Skip to: Content
Skip to: Site Navigation
Skip to: Search

Biggest hurdle to Pakistan flood recovery: Wealthy landowners

The absence Pakistan’s landowners, who use their money and influence to gain seats in parliament, highlights deep social divisions going back to independence.

By Issam AhmedCorrespondent / September 29, 2010

Pakistani soldiers reinforce Toori embankment in Toori, Pakistan, on Aug. 8. Allegations that powerful government officials and landowners used their influence to divert floodwaters away from their property and over the villages and fields of millions of poor citizens have stoked outrage in Pakistan.

Shakil Adil/AP


Islamabad, Pakistan

Like millions of other farmers across Pakistan, Abdur Razzaq of district Kot Addu lost the majority of his crops and livestock to the floodwaters that swept through the country in August. He estimates his financial loss this year around $3,000 – a huge blow given the poverty in rural Pakistan.

Skip to next paragraph

But his problems are compounded by the $2,000 in rent he owes to his feudal landlord, who, he says, is not inclined to forgive.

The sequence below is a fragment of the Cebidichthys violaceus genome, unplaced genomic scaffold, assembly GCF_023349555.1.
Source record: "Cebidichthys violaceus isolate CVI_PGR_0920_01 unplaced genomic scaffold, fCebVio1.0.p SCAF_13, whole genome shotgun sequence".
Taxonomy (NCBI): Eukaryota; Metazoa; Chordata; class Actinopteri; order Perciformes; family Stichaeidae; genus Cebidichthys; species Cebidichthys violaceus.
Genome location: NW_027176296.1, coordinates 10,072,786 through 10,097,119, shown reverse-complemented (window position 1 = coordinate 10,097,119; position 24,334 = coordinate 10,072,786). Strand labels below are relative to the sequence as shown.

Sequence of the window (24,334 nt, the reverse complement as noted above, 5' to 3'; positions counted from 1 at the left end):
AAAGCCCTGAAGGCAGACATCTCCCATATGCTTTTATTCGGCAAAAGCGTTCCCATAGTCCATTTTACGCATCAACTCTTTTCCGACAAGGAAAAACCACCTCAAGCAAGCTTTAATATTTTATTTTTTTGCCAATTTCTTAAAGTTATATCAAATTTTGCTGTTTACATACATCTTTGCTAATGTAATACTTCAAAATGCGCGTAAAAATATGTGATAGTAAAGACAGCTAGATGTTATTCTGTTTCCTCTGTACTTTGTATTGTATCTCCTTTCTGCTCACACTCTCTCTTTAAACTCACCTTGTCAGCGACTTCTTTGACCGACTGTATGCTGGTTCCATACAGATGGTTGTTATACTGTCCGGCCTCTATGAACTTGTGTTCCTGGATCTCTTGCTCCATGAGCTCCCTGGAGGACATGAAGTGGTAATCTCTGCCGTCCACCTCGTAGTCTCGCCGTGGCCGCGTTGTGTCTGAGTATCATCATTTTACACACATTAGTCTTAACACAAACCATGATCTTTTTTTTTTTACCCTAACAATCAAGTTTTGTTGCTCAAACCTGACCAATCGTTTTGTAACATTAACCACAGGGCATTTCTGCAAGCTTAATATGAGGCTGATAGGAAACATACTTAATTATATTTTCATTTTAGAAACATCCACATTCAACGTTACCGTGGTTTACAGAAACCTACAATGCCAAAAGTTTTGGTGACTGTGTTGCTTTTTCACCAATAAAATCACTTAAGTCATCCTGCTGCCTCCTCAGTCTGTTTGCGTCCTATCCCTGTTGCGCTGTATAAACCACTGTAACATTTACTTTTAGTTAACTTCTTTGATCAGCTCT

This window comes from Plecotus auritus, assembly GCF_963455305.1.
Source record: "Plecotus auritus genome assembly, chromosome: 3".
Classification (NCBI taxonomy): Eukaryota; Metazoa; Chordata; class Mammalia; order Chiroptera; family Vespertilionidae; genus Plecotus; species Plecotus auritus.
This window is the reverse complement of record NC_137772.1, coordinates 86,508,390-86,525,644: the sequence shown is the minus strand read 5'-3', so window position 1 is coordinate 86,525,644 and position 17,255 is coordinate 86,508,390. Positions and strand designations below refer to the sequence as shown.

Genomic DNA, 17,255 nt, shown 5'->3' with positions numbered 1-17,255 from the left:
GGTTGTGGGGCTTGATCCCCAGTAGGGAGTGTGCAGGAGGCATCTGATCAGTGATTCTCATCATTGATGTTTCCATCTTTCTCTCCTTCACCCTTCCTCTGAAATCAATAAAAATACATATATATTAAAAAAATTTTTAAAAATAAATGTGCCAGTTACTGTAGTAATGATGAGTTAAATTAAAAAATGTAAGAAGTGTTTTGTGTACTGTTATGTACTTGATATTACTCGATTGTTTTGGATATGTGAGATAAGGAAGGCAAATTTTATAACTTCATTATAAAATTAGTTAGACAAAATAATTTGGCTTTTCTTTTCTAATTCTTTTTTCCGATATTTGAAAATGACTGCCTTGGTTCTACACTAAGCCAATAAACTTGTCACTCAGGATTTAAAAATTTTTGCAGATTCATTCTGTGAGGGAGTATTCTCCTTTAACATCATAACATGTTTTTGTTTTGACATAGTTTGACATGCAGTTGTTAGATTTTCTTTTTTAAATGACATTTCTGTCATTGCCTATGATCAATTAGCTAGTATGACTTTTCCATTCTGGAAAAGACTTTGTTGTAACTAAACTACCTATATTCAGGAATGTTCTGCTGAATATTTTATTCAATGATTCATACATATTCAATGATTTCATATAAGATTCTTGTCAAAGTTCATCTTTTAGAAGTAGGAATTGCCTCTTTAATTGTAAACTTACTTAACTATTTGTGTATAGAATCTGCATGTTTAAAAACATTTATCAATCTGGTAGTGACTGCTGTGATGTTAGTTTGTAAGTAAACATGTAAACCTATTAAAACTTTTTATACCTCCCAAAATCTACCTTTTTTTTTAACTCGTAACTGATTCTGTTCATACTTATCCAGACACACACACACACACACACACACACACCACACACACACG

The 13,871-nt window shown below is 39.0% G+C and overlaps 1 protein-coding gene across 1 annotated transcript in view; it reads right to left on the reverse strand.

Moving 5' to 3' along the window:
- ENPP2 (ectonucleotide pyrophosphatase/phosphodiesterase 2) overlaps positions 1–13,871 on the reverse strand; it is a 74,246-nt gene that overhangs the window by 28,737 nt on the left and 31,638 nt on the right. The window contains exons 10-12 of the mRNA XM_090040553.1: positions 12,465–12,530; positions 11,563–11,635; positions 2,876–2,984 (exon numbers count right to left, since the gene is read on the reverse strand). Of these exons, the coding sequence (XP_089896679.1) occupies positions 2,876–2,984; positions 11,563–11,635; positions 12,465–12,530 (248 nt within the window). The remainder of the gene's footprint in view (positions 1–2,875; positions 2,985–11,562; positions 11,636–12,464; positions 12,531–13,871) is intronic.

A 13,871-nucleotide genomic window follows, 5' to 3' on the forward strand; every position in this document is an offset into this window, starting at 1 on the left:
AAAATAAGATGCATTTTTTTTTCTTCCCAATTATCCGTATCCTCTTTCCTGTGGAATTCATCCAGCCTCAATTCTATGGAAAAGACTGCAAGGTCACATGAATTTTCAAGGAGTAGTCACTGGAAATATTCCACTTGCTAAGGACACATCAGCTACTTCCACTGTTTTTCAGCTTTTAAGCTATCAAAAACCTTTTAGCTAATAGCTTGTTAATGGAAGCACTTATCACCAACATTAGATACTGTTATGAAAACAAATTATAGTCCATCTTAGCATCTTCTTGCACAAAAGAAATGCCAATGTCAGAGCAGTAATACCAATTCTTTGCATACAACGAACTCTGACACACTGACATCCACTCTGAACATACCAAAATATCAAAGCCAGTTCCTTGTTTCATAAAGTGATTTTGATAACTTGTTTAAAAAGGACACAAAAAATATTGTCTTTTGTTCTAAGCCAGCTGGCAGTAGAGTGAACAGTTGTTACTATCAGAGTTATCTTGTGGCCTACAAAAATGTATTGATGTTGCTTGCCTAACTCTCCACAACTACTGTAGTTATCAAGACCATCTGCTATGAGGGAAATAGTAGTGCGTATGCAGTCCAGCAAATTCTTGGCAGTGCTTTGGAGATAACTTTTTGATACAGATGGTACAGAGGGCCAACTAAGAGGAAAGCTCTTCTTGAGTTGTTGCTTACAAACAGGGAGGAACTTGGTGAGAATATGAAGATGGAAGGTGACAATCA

“If I ask him to defer payment, I would only have to pay back with greater interest,” he says. Instead, Mr. Razzaq says he will sell his animals at a discount and attempt to start fresh.

Those who refuse to pay – or can't – are forced out of their homes by armed gangs sent by the landlord’s family, and sometimes set upon by dogs.

Razzaq’s dilemma strikes at the heart of a phenomenon that is not only creating a hurdle in the post-flood rehabilitation phase, but has stunted Pakistan’s political and economic development since the country gained independence from Britain in 1947: a deep division between classes, leading to abuse of power.

IN PICTURES: Pakistan floods

According to leading Pakistani historian Mubarak Ali, author of “Feudalism,” the problem lies with Pakistan’s two largest political parties, the ruling Pakistan People’s Party and the Nawaz Sharif’s Pakistan Muslim League (N), whose representatives in southern Punjab and Sindh province consist almost exclusively of wealthy landowners.

Since the floods hit, Pakistan’s rural landowning class, who use their money and influence to gain seats in parliament, have made headlines for being conspicuously absent from their constituencies in their hour of need, diverting floodwaters to save their own lands, and for failing to disburse aid money entrusted to them to pass on to their communities.

While India managed to largely abolish feudalism, powerful landlords in the provinces of Punjab and Sindh who chose to side with the All Muslim League, the party led by Pakistan’s founding father, Muhammad Ali Jinnah, were rewarded by being allowed to keep their land and titles. The situation has remained mostly unchanged, despite nominal attempts at land reform by populist leader Zulfiqar Ali Bhutto in the 1970s.